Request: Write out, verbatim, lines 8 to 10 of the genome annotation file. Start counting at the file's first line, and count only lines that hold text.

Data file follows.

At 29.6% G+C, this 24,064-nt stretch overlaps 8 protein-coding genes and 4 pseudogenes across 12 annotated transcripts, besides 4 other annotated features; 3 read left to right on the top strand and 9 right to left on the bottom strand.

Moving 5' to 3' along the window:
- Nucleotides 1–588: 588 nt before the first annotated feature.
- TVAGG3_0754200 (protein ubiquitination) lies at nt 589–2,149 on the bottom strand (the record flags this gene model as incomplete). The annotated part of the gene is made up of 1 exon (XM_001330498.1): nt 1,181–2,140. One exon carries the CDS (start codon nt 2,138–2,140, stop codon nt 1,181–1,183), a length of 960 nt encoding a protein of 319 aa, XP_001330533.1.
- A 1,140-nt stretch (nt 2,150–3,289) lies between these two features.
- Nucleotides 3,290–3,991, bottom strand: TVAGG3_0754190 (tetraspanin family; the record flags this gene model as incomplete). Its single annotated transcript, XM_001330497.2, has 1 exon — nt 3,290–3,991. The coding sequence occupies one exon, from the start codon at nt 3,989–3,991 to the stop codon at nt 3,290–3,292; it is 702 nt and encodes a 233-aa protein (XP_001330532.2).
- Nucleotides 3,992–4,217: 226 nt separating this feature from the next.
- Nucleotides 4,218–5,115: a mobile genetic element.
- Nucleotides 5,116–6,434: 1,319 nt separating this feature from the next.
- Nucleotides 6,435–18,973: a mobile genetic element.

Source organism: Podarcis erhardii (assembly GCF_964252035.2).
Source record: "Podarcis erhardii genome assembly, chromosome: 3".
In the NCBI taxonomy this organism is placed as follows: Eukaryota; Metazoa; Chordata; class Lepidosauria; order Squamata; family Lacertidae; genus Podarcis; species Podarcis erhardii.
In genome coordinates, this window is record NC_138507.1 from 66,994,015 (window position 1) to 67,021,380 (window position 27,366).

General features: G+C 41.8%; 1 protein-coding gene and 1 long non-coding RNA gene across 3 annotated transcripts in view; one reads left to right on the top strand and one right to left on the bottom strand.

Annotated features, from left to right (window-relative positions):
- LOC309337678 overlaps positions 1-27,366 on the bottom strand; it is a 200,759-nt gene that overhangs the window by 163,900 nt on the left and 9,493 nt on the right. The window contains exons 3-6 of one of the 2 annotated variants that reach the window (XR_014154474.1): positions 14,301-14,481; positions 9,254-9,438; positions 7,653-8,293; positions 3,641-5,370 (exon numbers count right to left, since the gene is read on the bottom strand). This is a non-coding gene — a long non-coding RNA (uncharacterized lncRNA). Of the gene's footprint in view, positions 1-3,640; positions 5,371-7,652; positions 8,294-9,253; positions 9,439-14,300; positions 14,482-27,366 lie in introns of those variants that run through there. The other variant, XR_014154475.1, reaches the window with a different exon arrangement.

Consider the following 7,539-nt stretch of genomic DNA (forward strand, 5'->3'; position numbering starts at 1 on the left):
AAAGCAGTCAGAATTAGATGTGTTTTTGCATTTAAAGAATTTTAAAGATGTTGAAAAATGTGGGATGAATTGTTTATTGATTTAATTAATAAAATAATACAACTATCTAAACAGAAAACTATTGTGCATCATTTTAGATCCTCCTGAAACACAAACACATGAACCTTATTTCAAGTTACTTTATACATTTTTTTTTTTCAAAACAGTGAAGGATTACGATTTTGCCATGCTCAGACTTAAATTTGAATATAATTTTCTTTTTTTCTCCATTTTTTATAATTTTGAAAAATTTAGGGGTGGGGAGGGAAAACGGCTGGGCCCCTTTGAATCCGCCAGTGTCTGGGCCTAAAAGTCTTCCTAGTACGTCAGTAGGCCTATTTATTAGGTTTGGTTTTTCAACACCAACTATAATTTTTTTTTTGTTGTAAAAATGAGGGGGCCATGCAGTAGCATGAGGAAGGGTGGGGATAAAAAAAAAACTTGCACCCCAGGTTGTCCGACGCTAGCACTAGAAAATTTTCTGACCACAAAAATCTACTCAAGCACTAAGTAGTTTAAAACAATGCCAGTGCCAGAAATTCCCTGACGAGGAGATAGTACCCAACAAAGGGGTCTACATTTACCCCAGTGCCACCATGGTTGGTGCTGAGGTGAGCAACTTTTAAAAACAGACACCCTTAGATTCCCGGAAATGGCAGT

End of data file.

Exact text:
- Nucleotides 4,218–5,115: a mobile genetic element.
- Nucleotides 5,116–6,434: 1,319 nt separating this feature from the next.
- Nucleotides 6,435–18,973: a mobile genetic element.